It is no secret that account takeover has reinvented itself several times in the last decade to become more effectively automated while harder to differentiate from real users. Today, we are witnessing the ultimate twist: a backward evolution to once again use humans as part of automated attacks.
Just as financial security managers become more innovative to protect their businesses, so do fraudsters. The NuData-sponsored Aite report takes a peek at how account takeover (ATO) has evolved into a combination of automation and human work, making it more costly, but potentially more successful.
Not that long ago, account takeovers were either deployed manually or they simply used scripts to test a handful of username and password combinations. ATO attack patterns and their negative impacts were limited in scope because the information required to commit the crime was expensive, and the resources were challenging to orchestrate relative to payment-instrument fraud, such as card and check fraud.
But as more user information became available – from breaches and other system vulnerabilities – and security tools got better at stopping clunky scripts, account takeover attacks evolved to cast wider nets of victims and fool security tools.
Another factor that Aite analyst Trace Fooshee highlights in the Aite report, Trends in Account Takeover Fraud for 2020 and Beyond, is the move to EMV. These PIN-secured cards for physical purchases made fraudulent transactions costlier for bad actors. As a result, fraudsters started to move to the then-emerging online eCommerce space.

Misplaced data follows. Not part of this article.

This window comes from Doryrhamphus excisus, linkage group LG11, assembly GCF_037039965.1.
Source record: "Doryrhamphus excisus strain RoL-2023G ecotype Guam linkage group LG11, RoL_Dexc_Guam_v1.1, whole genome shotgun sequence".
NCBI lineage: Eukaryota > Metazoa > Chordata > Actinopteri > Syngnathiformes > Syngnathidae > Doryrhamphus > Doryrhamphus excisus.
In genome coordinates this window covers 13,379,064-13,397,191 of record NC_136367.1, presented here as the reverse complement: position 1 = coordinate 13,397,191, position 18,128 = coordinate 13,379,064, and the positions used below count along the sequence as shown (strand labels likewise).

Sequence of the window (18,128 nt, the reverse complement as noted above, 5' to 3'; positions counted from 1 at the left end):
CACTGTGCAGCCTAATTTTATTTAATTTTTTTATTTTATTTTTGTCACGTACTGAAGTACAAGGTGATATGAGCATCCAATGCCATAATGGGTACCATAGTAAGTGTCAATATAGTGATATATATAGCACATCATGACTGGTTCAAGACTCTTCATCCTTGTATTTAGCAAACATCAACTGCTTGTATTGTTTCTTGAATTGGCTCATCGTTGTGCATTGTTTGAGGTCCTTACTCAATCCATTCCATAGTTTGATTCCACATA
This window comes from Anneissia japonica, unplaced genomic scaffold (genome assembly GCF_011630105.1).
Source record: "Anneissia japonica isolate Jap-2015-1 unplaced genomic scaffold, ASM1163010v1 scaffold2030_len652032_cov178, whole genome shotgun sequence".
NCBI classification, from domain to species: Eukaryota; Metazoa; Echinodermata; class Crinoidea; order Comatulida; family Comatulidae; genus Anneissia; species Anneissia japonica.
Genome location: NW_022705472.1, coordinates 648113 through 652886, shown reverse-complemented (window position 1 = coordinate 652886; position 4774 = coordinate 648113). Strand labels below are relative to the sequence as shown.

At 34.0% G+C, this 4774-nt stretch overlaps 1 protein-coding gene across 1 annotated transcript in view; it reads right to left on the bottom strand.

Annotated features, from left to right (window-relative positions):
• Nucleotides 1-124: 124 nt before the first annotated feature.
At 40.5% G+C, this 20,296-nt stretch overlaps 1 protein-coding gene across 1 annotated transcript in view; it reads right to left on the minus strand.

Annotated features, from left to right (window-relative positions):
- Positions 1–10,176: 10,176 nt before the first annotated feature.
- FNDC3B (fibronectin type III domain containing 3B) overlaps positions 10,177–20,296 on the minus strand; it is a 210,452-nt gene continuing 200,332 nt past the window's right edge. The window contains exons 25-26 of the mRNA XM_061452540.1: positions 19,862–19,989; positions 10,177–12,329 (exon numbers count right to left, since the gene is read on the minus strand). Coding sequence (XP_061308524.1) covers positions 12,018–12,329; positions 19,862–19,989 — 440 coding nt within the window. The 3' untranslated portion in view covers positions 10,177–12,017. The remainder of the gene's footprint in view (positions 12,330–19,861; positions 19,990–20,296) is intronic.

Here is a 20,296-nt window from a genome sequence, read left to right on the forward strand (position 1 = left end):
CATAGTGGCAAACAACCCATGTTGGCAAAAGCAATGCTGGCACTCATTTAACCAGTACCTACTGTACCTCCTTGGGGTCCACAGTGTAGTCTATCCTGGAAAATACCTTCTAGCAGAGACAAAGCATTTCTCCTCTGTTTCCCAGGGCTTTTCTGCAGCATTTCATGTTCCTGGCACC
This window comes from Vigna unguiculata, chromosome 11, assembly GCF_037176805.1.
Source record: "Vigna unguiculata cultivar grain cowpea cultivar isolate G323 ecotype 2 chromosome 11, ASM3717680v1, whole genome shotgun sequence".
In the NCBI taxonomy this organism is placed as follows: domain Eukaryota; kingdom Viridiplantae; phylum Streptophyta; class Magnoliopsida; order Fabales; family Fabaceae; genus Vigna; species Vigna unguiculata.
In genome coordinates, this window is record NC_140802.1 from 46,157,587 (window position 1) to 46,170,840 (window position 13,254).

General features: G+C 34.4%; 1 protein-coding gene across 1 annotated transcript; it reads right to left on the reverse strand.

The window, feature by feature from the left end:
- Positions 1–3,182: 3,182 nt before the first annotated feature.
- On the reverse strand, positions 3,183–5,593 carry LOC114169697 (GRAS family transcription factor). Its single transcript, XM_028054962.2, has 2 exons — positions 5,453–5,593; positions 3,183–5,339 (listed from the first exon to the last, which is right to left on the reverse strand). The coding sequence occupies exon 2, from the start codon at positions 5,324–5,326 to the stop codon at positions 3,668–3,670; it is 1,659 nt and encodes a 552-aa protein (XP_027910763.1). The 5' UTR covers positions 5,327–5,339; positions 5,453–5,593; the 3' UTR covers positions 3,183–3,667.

Later, the rapid move to digital payments and person-to-person payments (P2P) influenced the rise of account takeover online. These platforms are convenient for users to manage payments but, when not thoroughly secured, can attract bad actors looking for new entry points for their attacks.
The path to industrialized ATO attacks
In the report, Fooshée writes about a period of time when “banks began to see significant increases in online fraud claimants reporting that sizeable portions of their deposit accounts had been lost to unauthorized ACH payments. The attackers were using conventional ATO tactics that were similar to garden-variety online fraud attack patterns except in one important regard: the scale of attack volume.”
The “garden variety” refers to the standard process of accumulating stolen identities, targeting the victim’s credentials, gaining access to the account and overcoming the bank’s security tools. Of course, the fraudulently acquired money would have to go somewhere, and recipient banks were often a problem as they were easily traceable to the account creator.
On the victim side, the fraudsters would need the credentials and an automated means of first testing them to find the correct ones. This process today is automated and can be executed by anyone, simply purchasing a testing software like Sentry MBA.
Sentry MBA dashboard
There is little doubt that the role of automation tools such as Sentry MBA has made a profound impact on fraudsters’ abilities to scale up their attacks on victims’ accounts. They are also able to open large-scale inventories of mule accounts used to support the movement of unauthorized payments, including P2P, conventional payments such as ACH, and even wire.
Human-looking ATO attacks
The latest enhancement to bot technology is using sophisticated scripts that attempt to emulate human behavior, such as pretending to type information into fields rather than pasting entire fields in rapid succession.
These sophisticated attacks were trending up in 2019. In fact, in the first half of 2020, 96% of attacks against a financial institution in the NuData network was sophisticated (human-looking). This behavior can fool basic bot-detection solutions, stressing the need for FIs to re-examine their online user verification processes.
Regression: Humans replacing bots?